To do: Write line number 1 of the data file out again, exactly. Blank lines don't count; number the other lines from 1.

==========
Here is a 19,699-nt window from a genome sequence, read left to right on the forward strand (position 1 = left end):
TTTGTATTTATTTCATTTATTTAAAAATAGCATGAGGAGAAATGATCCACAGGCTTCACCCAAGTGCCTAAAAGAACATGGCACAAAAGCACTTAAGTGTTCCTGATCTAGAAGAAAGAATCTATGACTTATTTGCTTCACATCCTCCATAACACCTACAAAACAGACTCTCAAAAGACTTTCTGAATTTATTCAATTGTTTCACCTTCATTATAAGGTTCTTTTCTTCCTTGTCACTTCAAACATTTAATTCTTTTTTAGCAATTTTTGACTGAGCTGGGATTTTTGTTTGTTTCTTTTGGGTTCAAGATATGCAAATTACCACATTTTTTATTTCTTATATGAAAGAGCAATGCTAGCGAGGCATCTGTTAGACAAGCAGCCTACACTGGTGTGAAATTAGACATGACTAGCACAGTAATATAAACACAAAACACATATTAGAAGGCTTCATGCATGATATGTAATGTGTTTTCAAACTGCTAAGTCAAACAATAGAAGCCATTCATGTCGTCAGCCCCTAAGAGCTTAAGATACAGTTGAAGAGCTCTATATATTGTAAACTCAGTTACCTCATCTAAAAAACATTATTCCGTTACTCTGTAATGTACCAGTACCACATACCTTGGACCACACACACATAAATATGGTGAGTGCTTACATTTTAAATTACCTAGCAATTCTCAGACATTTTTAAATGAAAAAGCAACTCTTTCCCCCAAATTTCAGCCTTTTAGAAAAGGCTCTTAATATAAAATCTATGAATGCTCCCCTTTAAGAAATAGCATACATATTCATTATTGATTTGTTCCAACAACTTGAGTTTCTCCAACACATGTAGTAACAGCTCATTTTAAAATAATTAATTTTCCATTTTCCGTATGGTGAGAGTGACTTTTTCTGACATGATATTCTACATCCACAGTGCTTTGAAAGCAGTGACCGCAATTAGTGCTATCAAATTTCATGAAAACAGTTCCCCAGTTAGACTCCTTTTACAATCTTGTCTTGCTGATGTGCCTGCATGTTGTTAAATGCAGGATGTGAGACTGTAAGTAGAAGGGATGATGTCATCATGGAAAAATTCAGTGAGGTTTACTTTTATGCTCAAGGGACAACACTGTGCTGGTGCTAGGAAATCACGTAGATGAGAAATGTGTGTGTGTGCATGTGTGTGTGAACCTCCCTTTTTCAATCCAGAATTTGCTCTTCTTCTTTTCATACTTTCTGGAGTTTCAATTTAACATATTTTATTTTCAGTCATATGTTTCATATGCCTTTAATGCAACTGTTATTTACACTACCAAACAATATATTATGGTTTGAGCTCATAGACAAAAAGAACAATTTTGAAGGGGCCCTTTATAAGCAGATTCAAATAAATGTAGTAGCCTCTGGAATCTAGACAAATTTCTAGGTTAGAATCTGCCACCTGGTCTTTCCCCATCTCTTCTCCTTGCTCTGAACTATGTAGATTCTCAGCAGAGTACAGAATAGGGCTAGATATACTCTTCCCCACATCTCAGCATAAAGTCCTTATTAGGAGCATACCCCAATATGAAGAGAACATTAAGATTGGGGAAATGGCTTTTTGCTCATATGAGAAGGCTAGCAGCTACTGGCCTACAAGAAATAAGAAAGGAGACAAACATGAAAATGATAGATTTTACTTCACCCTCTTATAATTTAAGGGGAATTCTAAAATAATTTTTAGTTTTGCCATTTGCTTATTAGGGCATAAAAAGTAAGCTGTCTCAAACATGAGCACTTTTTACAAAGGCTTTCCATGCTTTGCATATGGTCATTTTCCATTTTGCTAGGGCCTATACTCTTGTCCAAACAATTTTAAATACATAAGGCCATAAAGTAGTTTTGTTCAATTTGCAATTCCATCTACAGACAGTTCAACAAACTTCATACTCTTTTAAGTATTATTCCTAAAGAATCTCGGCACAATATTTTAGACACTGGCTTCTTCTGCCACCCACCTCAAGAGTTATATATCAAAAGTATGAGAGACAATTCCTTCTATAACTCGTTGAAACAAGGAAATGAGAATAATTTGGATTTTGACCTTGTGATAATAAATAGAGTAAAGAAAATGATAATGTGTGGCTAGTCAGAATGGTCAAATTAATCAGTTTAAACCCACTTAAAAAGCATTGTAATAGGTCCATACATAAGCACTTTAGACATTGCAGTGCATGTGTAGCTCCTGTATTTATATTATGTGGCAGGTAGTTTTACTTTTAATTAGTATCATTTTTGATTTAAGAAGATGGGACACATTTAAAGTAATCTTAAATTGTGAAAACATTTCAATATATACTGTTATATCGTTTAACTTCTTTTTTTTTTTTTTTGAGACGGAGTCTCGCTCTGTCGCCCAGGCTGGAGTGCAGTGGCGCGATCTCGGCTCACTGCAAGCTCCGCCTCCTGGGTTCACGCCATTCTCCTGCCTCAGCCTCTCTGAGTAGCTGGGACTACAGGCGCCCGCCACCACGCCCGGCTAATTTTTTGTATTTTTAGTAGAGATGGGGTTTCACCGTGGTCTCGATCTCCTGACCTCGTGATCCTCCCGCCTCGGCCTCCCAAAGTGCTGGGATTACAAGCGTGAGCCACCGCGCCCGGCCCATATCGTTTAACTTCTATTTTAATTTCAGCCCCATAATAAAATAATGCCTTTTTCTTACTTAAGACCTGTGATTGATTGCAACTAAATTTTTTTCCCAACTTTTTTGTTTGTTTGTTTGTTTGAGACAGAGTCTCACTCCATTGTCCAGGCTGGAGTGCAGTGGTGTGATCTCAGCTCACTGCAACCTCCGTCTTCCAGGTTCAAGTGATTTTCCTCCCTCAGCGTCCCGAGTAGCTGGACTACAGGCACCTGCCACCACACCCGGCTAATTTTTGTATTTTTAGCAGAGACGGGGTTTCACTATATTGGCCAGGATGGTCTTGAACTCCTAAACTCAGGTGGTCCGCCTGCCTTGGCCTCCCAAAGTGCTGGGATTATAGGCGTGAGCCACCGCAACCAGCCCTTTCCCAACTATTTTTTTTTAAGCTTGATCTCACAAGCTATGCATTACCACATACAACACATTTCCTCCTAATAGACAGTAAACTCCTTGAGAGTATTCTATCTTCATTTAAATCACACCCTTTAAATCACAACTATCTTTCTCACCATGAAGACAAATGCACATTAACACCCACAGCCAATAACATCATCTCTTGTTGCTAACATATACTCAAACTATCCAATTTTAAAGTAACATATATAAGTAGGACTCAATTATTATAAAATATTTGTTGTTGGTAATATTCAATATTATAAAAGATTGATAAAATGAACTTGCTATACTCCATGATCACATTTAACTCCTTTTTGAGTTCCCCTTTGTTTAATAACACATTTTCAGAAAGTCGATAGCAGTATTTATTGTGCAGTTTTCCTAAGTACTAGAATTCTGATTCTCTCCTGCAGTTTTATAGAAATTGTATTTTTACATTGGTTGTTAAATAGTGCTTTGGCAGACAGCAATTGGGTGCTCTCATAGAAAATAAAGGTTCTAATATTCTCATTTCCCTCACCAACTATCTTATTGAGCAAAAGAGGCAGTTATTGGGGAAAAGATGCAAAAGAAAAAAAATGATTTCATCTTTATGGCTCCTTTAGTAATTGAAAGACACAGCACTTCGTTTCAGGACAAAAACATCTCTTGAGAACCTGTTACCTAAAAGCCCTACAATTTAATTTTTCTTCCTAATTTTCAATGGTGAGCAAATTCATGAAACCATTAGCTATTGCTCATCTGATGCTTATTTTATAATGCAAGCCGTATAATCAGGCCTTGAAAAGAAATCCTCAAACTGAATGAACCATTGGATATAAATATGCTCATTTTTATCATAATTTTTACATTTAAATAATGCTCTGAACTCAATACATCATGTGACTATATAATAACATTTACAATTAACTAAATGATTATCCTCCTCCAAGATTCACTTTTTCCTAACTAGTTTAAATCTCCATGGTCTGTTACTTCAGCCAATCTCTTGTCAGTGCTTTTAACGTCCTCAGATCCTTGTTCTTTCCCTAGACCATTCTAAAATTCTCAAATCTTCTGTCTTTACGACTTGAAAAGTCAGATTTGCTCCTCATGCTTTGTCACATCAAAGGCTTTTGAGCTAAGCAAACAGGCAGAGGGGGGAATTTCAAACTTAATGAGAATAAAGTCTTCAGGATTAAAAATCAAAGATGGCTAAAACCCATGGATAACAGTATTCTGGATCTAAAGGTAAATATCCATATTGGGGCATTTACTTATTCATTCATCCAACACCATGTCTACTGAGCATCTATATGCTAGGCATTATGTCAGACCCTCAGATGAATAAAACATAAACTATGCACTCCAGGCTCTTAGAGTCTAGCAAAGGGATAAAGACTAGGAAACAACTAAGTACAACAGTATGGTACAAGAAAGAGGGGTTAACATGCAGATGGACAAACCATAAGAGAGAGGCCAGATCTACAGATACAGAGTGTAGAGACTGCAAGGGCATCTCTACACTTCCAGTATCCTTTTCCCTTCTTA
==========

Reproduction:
Here is a 19,699-nt window from a genome sequence, read left to right on the forward strand (position 1 = left end):